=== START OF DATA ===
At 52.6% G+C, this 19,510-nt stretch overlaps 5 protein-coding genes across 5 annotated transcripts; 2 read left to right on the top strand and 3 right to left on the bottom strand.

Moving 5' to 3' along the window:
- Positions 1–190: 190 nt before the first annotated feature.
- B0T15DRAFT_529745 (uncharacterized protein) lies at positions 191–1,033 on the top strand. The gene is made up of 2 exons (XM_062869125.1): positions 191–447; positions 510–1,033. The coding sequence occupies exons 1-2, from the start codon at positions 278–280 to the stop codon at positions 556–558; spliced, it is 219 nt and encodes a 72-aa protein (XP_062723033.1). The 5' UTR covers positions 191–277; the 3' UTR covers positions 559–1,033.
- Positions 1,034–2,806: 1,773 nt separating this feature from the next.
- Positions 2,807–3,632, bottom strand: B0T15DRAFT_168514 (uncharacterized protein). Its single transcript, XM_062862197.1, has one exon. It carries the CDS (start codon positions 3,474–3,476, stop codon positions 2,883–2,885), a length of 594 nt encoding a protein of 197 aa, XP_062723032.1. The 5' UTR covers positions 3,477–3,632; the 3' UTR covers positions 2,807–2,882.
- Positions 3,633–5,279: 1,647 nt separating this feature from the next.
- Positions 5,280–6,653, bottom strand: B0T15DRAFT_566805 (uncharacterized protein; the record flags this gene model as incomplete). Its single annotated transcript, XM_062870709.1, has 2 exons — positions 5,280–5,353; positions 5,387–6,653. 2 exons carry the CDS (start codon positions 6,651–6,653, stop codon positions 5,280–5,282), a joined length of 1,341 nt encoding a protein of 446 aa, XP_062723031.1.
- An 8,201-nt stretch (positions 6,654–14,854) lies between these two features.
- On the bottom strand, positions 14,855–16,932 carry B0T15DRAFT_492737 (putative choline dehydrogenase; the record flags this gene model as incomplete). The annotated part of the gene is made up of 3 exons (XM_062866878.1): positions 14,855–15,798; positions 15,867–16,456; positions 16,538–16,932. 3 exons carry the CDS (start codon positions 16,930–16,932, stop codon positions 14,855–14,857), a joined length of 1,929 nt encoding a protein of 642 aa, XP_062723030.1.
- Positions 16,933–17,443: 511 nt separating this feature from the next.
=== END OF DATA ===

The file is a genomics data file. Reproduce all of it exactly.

At 52.6% G+C, this 19,510-nt stretch overlaps 5 protein-coding genes across 5 annotated transcripts; 2 read left to right on the top strand and 3 right to left on the bottom strand.

Moving 5' to 3' along the window:
- Positions 1–190: 190 nt before the first annotated feature.
- B0T15DRAFT_529745 (uncharacterized protein) lies at positions 191–1,033 on the top strand. The gene is made up of 2 exons (XM_062869125.1): positions 191–447; positions 510–1,033. The coding sequence occupies exons 1-2, from the start codon at positions 278–280 to the stop codon at positions 556–558; spliced, it is 219 nt and encodes a 72-aa protein (XP_062723033.1). The 5' UTR covers positions 191–277; the 3' UTR covers positions 559–1,033.
- Positions 1,034–2,806: 1,773 nt separating this feature from the next.
- Positions 2,807–3,632, bottom strand: B0T15DRAFT_168514 (uncharacterized protein). Its single transcript, XM_062862197.1, has one exon. It carries the CDS (start codon positions 3,474–3,476, stop codon positions 2,883–2,885), a length of 594 nt encoding a protein of 197 aa, XP_062723032.1. The 5' UTR covers positions 3,477–3,632; the 3' UTR covers positions 2,807–2,882.
- Positions 3,633–5,279: 1,647 nt separating this feature from the next.
- Positions 5,280–6,653, bottom strand: B0T15DRAFT_566805 (uncharacterized protein; the record flags this gene model as incomplete). Its single annotated transcript, XM_062870709.1, has 2 exons — positions 5,280–5,353; positions 5,387–6,653. 2 exons carry the CDS (start codon positions 6,651–6,653, stop codon positions 5,280–5,282), a joined length of 1,341 nt encoding a protein of 446 aa, XP_062723031.1.
- An 8,201-nt stretch (positions 6,654–14,854) lies between these two features.
- On the bottom strand, positions 14,855–16,932 carry B0T15DRAFT_492737 (putative choline dehydrogenase; the record flags this gene model as incomplete). The annotated part of the gene is made up of 3 exons (XM_062866878.1): positions 14,855–15,798; positions 15,867–16,456; positions 16,538–16,932. 3 exons carry the CDS (start codon positions 16,930–16,932, stop codon positions 14,855–14,857), a joined length of 1,929 nt encoding a protein of 642 aa, XP_062723030.1.
- Positions 16,933–17,443: 511 nt separating this feature from the next.